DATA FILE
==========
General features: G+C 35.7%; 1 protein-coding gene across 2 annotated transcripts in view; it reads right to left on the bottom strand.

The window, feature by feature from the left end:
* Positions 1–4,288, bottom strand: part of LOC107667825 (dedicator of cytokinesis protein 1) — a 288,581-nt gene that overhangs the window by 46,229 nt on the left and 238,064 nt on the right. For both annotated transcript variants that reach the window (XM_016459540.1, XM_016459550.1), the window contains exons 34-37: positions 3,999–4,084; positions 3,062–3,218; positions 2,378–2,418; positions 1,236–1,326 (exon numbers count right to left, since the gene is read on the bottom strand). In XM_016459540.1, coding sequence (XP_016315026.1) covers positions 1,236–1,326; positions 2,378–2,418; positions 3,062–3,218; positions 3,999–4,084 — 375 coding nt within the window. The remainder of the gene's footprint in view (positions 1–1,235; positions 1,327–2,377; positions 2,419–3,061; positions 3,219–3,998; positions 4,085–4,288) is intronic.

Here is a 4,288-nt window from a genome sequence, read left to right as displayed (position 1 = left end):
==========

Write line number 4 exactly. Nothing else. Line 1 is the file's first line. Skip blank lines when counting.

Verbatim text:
Here is a 4,288-nt window from a genome sequence, read left to right as displayed (position 1 = left end):